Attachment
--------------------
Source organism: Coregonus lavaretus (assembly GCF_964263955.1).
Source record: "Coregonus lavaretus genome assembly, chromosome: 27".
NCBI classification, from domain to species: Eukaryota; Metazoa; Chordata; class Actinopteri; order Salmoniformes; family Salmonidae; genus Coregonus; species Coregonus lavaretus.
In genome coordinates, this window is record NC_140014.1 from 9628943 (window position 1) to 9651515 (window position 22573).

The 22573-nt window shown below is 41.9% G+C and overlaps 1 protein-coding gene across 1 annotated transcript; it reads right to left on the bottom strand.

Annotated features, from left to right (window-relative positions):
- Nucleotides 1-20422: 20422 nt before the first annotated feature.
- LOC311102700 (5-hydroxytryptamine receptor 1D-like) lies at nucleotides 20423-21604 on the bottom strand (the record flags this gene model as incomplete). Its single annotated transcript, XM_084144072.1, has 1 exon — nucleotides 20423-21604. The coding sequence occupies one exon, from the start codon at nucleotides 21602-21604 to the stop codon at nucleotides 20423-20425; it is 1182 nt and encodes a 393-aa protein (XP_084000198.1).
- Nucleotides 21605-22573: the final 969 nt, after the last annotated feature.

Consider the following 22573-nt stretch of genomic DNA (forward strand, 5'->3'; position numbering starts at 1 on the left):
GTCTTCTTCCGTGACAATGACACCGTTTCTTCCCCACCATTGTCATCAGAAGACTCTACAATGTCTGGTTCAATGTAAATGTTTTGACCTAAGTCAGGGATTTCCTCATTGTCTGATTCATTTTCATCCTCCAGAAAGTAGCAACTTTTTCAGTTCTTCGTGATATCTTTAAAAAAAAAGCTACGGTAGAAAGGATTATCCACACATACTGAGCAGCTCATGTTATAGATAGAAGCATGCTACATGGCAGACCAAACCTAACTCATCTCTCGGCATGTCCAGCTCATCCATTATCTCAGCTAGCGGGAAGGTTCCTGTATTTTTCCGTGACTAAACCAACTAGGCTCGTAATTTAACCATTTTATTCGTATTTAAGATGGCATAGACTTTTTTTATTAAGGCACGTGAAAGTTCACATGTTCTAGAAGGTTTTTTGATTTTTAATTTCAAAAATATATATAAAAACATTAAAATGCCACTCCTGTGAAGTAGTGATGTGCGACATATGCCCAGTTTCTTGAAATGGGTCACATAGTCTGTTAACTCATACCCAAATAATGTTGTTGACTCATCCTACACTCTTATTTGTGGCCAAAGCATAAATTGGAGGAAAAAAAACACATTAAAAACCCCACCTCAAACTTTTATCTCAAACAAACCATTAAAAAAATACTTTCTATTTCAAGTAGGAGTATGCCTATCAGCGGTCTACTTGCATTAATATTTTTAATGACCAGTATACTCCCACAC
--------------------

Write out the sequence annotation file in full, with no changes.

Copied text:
Source organism: Coregonus lavaretus (assembly GCF_964263955.1).
Source record: "Coregonus lavaretus genome assembly, chromosome: 27".
NCBI classification, from domain to species: Eukaryota; Metazoa; Chordata; class Actinopteri; order Salmoniformes; family Salmonidae; genus Coregonus; species Coregonus lavaretus.
In genome coordinates, this window is record NC_140014.1 from 9628943 (window position 1) to 9651515 (window position 22573).

The 22573-nt window shown below is 41.9% G+C and overlaps 1 protein-coding gene across 1 annotated transcript; it reads right to left on the bottom strand.

Annotated features, from left to right (window-relative positions):
- Nucleotides 1-20422: 20422 nt before the first annotated feature.
- LOC311102700 (5-hydroxytryptamine receptor 1D-like) lies at nucleotides 20423-21604 on the bottom strand (the record flags this gene model as incomplete). Its single annotated transcript, XM_084144072.1, has 1 exon — nucleotides 20423-21604. The coding sequence occupies one exon, from the start codon at nucleotides 21602-21604 to the stop codon at nucleotides 20423-20425; it is 1182 nt and encodes a 393-aa protein (XP_084000198.1).
- Nucleotides 21605-22573: the final 969 nt, after the last annotated feature.

Consider the following 22573-nt stretch of genomic DNA (forward strand, 5'->3'; position numbering starts at 1 on the left):
GTCTTCTTCCGTGACAATGACACCGTTTCTTCCCCACCATTGTCATCAGAAGACTCTACAATGTCTGGTTCAATGTAAATGTTTTGACCTAAGTCAGGGATTTCCTCATTGTCTGATTCATTTTCATCCTCCAGAAAGTAGCAACTTTTTCAGTTCTTCGTGATATCTTTAAAAAAAAAGCTACGGTAGAAAGGATTATCCACACATACTGAGCAGCTCATGTTATAGATAGAAGCATGCTACATGGCAGACCAAACCTAACTCATCTCTCGGCATGTCCAGCTCATCCATTATCTCAGCTAGCGGGAAGGTTCCTGTATTTTTCCGTGACTAAACCAACTAGGCTCGTAATTTAACCATTTTATTCGTATTTAAGATGGCATAGACTTTTTTTATTAAGGCACGTGAAAGTTCACATGTTCTAGAAGGTTTTTTGATTTTTAATTTCAAAAATATATATAAAAACATTAAAATGCCACTCCTGTGAAGTAGTGATGTGCGACATATGCCCAGTTTCTTGAAATGGGTCACATAGTCTGTTAACTCATACCCAAATAATGTTGTTGACTCATCCTACACTCTTATTTGTGGCCAAAGCATAAATTGGAGGAAAAAAAACACATTAAAAACCCCACCTCAAACTTTTATCTCAAACAAACCATTAAAAAAATACTTTCTATTTCAAGTAGGAGTATGCCTATCAGCGGTCTACTTGCATTAATATTTTTAATGACCAGTATACTCCCACAC